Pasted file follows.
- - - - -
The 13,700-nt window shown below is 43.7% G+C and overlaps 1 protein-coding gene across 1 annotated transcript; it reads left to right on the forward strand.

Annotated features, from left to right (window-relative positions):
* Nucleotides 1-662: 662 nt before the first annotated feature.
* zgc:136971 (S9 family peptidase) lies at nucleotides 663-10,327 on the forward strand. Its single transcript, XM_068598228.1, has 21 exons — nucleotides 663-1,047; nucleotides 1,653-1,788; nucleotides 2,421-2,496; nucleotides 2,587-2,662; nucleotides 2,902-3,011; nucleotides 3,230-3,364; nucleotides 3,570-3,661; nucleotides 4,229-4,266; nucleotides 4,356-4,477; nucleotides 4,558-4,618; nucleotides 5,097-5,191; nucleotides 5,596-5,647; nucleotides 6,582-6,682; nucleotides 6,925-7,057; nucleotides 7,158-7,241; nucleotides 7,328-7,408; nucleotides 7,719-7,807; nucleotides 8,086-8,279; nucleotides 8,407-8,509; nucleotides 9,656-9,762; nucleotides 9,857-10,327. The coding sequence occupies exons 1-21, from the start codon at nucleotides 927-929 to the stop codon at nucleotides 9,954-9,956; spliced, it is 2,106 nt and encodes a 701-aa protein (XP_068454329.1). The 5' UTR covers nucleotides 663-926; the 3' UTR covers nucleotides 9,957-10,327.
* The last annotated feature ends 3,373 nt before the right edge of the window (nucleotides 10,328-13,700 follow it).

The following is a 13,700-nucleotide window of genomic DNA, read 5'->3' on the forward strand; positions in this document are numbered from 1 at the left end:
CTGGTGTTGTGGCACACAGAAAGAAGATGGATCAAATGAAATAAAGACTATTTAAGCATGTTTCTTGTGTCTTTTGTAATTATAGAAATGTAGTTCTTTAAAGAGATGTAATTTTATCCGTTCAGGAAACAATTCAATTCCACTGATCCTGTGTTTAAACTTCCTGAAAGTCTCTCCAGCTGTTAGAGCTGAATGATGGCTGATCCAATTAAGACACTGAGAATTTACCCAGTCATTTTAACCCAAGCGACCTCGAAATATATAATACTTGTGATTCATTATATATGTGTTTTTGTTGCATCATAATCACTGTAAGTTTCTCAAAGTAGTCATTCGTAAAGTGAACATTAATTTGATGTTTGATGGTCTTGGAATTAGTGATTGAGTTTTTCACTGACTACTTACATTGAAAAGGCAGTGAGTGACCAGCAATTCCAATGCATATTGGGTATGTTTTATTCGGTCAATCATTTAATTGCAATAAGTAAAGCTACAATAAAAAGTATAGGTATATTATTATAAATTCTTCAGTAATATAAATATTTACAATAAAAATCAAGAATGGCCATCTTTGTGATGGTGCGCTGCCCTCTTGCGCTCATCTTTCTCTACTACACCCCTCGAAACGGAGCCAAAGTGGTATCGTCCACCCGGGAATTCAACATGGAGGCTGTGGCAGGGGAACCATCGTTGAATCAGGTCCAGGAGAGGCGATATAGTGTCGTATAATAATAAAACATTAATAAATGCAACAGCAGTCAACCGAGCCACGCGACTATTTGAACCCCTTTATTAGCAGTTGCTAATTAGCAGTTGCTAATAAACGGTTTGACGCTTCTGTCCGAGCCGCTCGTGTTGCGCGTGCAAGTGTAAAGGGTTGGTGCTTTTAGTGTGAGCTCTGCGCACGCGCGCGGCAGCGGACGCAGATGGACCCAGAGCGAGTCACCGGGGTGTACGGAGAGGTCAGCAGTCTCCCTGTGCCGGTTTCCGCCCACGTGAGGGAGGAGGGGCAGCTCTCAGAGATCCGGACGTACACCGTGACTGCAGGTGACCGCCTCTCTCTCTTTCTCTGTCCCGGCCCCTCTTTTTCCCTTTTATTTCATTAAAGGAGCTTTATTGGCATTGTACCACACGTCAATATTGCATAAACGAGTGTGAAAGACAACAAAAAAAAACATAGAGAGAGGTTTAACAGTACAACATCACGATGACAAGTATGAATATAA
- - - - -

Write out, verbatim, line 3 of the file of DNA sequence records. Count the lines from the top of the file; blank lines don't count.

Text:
* Nucleotides 1-662: 662 nt before the first annotated feature.